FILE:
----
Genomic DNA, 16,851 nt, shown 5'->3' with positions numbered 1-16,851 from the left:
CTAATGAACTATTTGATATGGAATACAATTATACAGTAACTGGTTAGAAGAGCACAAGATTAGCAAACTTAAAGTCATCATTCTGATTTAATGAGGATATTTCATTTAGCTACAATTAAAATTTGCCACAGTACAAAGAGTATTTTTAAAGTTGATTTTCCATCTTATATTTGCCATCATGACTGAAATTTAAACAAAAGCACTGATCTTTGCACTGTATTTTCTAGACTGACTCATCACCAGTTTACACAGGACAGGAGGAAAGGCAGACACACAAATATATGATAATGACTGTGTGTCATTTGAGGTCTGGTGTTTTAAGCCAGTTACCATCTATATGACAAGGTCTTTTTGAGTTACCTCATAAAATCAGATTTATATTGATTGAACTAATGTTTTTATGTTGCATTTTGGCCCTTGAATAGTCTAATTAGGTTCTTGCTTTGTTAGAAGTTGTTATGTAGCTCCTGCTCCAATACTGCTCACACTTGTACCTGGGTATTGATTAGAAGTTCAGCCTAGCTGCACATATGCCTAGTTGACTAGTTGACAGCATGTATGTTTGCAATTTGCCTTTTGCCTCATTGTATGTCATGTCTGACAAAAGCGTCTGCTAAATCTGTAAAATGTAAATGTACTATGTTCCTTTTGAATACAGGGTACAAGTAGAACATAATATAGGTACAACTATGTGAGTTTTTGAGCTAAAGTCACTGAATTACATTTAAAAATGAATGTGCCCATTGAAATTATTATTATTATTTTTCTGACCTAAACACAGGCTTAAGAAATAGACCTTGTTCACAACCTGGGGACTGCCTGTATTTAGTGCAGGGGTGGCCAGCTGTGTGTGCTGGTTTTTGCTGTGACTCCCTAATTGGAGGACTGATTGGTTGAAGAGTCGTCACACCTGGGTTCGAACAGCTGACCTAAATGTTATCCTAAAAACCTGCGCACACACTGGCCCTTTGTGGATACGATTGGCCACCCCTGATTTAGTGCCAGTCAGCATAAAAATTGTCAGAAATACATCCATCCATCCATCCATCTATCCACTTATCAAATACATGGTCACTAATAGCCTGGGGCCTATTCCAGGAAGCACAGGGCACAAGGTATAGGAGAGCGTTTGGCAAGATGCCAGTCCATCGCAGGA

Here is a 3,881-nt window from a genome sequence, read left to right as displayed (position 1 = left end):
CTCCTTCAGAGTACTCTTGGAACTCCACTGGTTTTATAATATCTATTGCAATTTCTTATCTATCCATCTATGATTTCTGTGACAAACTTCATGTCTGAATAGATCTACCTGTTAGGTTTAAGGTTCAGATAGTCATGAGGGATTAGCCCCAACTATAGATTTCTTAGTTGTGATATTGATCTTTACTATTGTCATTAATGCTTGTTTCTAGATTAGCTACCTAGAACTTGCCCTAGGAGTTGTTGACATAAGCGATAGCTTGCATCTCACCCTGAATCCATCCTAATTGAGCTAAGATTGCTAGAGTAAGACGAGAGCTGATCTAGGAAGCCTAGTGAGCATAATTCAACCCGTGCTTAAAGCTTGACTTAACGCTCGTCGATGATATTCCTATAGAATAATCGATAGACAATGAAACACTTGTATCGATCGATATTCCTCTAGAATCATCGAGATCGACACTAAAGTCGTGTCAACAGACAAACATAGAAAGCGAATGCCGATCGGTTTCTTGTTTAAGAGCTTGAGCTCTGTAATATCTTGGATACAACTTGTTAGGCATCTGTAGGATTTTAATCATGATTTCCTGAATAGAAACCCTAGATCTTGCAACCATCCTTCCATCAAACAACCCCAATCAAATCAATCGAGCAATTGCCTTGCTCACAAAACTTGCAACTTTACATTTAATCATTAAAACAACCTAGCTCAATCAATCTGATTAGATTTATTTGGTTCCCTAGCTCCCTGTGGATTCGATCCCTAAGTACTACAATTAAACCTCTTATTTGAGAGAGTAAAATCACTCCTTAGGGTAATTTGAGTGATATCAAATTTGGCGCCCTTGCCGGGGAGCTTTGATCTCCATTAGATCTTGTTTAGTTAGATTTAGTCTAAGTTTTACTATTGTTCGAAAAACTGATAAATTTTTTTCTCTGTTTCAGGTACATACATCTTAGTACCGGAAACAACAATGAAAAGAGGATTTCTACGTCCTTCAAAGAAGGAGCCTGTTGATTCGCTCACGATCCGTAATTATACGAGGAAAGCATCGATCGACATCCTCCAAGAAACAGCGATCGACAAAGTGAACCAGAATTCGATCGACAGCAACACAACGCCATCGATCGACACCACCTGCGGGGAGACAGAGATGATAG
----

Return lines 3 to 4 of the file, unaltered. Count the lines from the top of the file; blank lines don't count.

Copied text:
Here is a 3,881-nt window from a genome sequence, read left to right as displayed (position 1 = left end):
CTCCTTCAGAGTACTCTTGGAACTCCACTGGTTTTATAATATCTATTGCAATTTCTTATCTATCCATCTATGATTTCTGTGACAAACTTCATGTCTGAATAGATCTACCTGTTAGGTTTAAGGTTCAGATAGTCATGAGGGATTAGCCCCAACTATAGATTTCTTAGTTGTGATATTGATCTTTACTATTGTCATTAATGCTTGTTTCTAGATTAGCTACCTAGAACTTGCCCTAGGAGTTGTTGACATAAGCGATAGCTTGCATCTCACCCTGAATCCATCCTAATTGAGCTAAGATTGCTAGAGTAAGACGAGAGCTGATCTAGGAAGCCTAGTGAGCATAATTCAACCCGTGCTTAAAGCTTGACTTAACGCTCGTCGATGATATTCCTATAGAATAATCGATAGACAATGAAACACTTGTATCGATCGATATTCCTCTAGAATCATCGAGATCGACACTAAAGTCGTGTCAACAGACAAACATAGAAAGCGAATGCCGATCGGTTTCTTGTTTAAGAGCTTGAGCTCTGTAATATCTTGGATACAACTTGTTAGGCATCTGTAGGATTTTAATCATGATTTCCTGAATAGAAACCCTAGATCTTGCAACCATCCTTCCATCAAACAACCCCAATCAAATCAATCGAGCAATTGCCTTGCTCACAAAACTTGCAACTTTACATTTAATCATTAAAACAACCTAGCTCAATCAATCTGATTAGATTTATTTGGTTCCCTAGCTCCCTGTGGATTCGATCCCTAAGTACTACAATTAAACCTCTTATTTGAGAGAGTAAAATCACTCCTTAGGGTAATTTGAGTGATATCAAATTTGGCGCCCTTGCCGGGGAGCTTTGATCTCCATTAGATCTTGTTTAGTTAGATTTAGTCTAAGTTTTACTATTGTTCGAAAAACTGATAAATTTTTTTCTCTGTTTCAGGTACATACATCTTAGTACCGGAAACAACAATGAAAAGAGGATTTCTACGTCCTTCAAAGAAGGAGCCTGTTGATTCGCTCACGATCCGTAATTATACGAGGAAAGCATCGATCGACATCCTCCAAGAAACAGCGATCGACAAAGTGAACCAGAATTCGATCGACAGCAACACAACGCCATCGATCGACACCACCTGCGGGGAGACAGAGATGATAG